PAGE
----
A Philly-based advocacy group, the Foundation for Individual Rights in Education, has sued four universities across the country, saying those institutions are squelching their students’ First Amendment rights.
Each year, many up-and-coming ballet dancers from around the world audition for the “summer intensives” at Philadelphia’s Rock School for Dance Education, the prestigious 51-year-old ballet school on South Broad Street that claims “alumni in every major ballet company in the United States, on Broadway and in Europe.” In fact, this year’s summer intensives have just begun. And according to a new federal lawsuit, there’s one parent particularly upset with how things went last year. Read more »
Electrical union boss John “Johnny Doc” Dougherty is suing “anonymous” Philly.com commenter “FBPDPLT” for calling him a “pedophile” in a 2012 comment, and back in March, Philadelphia Common Pleas Court Judge Jacqueline Allen ordered Philly.com to turn over any identifying information it had on the commenter. Philly.com gave Dougherty’s attorney an IP address, and now the previously anonymous commenter has been named in a court filing as Stephen J. Montemuro.
Last week, we told you that longtime Philly Pops conductor Peter Nero is being sued in Federal Court by the group’s CEO over Nero’s comments he made in Allentown’s Morning Call newspaper. And now Nero is saying that those comments were made off-the-record. Read more »
A lawsuit over fake poker chips at a Borgata poker tournament in Atlantic City has been dismissed by a state court. Lawyers say they’ll appeal.
The lawsuit stems from an odd incident surrounding the Borgata Winter Poker Open tournament earlier this year. A gambler staying at nearby Harrah’s had snuck counterfeit chips into the tournament, and thought Borgata officials were on to him. So, police say, he flushed them down the toilet. His scam was discovered when pipes in Harrah’s began to leak from being clogged with $2.7 million in fake poker chips. (In a subplot to this already-weird tale, alleged chip counterfeiter Christian Lusardi has is also accused of possessing 37,000 bootleg DVDs.)
The tournament was canceled, and earlier this year gamblers sued. Yesterday, a judge dismissed it.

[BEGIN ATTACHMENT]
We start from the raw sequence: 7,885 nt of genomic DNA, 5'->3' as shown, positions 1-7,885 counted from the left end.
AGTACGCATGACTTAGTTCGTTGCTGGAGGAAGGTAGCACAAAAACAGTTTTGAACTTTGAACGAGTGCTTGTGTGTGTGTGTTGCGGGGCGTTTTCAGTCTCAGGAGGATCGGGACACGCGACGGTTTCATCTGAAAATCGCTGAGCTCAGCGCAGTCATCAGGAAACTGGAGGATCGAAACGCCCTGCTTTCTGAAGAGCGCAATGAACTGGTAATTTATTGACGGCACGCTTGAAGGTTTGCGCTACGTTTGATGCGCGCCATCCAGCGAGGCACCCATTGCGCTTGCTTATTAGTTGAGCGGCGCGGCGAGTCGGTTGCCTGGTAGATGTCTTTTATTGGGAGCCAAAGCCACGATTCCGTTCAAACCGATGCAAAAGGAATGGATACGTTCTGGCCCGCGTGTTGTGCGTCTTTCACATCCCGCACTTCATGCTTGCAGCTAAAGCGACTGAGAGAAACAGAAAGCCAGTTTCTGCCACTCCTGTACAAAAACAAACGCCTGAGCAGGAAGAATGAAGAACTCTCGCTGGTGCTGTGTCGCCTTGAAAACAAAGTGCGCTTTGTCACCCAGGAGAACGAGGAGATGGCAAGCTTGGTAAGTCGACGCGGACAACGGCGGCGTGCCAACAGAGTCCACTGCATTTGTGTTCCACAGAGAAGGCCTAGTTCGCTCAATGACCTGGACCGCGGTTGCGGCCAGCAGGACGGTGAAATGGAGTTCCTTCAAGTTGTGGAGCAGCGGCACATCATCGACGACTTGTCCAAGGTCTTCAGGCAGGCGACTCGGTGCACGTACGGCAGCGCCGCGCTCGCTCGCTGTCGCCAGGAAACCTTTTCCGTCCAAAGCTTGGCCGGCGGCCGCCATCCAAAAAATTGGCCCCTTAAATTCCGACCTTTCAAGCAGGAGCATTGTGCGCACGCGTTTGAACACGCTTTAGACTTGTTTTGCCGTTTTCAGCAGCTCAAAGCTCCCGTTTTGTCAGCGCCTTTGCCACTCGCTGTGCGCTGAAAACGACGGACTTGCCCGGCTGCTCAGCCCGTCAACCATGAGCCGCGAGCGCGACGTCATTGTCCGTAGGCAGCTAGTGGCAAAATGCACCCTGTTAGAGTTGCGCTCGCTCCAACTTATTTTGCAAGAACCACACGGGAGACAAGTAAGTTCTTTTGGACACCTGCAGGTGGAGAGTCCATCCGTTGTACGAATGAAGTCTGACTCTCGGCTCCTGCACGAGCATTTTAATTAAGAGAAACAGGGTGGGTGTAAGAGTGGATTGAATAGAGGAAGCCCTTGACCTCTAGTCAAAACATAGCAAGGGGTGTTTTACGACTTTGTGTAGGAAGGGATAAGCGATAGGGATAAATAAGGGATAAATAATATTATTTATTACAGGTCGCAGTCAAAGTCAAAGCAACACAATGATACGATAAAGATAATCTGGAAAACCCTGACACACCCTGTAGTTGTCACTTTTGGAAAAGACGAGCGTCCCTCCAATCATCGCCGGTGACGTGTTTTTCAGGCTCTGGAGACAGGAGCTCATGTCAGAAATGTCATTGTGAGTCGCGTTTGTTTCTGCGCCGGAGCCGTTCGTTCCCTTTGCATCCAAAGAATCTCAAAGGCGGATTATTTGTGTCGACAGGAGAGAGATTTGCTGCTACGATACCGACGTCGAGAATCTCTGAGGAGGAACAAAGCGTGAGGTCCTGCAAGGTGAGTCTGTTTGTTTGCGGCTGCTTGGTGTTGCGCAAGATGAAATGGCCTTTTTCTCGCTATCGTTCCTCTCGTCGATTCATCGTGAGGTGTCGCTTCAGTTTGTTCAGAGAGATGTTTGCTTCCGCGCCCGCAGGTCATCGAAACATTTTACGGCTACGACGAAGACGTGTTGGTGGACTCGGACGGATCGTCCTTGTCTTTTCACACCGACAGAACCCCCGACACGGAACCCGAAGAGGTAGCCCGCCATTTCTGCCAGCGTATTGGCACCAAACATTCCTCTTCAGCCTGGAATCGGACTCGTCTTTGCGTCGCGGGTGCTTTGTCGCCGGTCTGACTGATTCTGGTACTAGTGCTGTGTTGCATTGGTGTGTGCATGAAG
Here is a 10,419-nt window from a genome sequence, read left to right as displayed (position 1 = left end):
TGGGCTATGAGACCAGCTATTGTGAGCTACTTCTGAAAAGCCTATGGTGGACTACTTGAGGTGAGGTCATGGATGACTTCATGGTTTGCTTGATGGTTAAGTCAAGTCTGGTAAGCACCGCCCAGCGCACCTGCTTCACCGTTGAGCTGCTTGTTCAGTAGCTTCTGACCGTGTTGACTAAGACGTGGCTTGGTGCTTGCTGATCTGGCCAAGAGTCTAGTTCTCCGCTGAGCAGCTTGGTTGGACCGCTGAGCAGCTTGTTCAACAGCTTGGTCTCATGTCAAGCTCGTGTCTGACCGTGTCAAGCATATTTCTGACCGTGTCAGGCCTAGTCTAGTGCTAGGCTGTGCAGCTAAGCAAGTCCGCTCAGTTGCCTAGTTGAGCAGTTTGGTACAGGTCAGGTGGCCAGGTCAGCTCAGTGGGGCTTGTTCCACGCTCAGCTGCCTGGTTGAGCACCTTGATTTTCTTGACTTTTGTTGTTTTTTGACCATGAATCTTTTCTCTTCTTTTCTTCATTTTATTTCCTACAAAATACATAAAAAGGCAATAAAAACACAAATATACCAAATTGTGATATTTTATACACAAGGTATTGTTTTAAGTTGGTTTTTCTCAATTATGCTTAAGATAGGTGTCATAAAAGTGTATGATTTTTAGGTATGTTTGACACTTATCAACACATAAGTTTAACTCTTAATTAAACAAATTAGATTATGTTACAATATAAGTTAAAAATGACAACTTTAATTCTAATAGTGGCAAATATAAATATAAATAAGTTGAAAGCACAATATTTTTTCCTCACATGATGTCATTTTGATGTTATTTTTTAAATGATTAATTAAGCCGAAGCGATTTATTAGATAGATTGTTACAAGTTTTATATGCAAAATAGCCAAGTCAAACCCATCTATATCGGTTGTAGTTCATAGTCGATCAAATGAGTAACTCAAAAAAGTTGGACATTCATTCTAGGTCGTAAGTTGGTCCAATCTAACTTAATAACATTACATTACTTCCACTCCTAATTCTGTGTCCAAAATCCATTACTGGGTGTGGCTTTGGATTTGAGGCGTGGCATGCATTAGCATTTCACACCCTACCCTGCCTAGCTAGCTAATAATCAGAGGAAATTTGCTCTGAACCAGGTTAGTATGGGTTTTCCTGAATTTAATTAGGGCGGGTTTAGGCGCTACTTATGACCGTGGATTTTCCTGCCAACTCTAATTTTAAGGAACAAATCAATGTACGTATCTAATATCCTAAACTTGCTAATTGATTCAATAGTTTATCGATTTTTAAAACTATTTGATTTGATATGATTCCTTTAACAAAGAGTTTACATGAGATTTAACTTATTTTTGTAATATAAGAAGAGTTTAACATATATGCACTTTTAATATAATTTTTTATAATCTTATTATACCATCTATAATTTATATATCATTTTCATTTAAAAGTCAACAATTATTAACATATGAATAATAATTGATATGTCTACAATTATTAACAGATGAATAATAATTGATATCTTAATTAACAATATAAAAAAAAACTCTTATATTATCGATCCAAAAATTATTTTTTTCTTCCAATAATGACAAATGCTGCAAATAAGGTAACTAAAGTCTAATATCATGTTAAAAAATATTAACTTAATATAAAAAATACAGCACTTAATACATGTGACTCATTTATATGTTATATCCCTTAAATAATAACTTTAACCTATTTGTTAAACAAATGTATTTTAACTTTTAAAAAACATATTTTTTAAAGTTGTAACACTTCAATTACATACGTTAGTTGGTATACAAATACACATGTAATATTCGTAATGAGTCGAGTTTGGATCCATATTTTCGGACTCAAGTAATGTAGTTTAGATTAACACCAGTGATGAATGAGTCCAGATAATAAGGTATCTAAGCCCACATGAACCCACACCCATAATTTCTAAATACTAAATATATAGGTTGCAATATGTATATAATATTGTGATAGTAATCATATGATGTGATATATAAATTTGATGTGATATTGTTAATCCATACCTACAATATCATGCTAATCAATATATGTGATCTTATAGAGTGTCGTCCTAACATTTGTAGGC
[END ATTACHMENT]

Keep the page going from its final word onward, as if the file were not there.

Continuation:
Peter Nero is scheduled to give his final performance with the Philly Pops on July 3rd at Independence Hall, 35 years after he founded the group, known for bridging classical and popular music. And earlier this month, Allentown’s Morning Call newspaper ran a nice little piece about Nero. Well … everything was nice until about half way through. Read more »
A Main Line parking operator filed a federal racketeering lawsuit that claims the city of Chester and the Philadelphia Union conspired to close the parking lots the company owns near the team’s stadium. The team says the suit is without merit.
Filed by T.I.C.B. Partners, the suit (see below) alleges Chester police chief Joseph Bail and other police officers were on the payroll of Global Spectrum, which manages PPL Park. The company says Chester police closed the company’s lots on match day several times in order to divert revenue to lots owned by the Union.
In mid-May, Media-based attorney Francis Alexander Malofiy (pictured, from his website) got his name in print quite a bit when he turned up internationally in the press, threatening a copyright lawsuit against Led Zeppelin over “Stairway to Heaven.” Since then, he’s actually filed the suit, and it’s a doozy, and not just because its claims are totally ridiculous. Read more »
Kensington’s Robert Greene started working in the prepared foods department of the Glen Mills Whole Foods in April 2012. A Muslim man, Greene prays five times each day, including at times that overlapped with his schedule at Whole Foods, something he says was never a problem while working in prepared foods.
But, claims Greene in a new federal lawsuit, that all changed when he was transferred to the meat department in October 2012.
In 2011, Ashley McKean was involved a horrific bike crash at Broad and Brandywine streets. McKean, a Temple student, was riding her bicycle when she was doored by a Honda Accord and then struck from behind and then run over by a van. According to a lawsuit she filed, she suffered multiple hip, pelvis and leg fractures, some of which caused permanent damage.
A jury rendered a verdict in that lawsuit very recently, and McKean won a $2.4 million judgment against those involved in the crash. A jury found Marci Shepard (the driver whose door hit McKean), Robert Crawford (the driver of the van) and MCT Transportation (the van’s owner) at fault for the accident. It ruled Shepard 43 percent at fault, Crawford and MCT 36 percent at fault and McKean herself 21 percent at fault.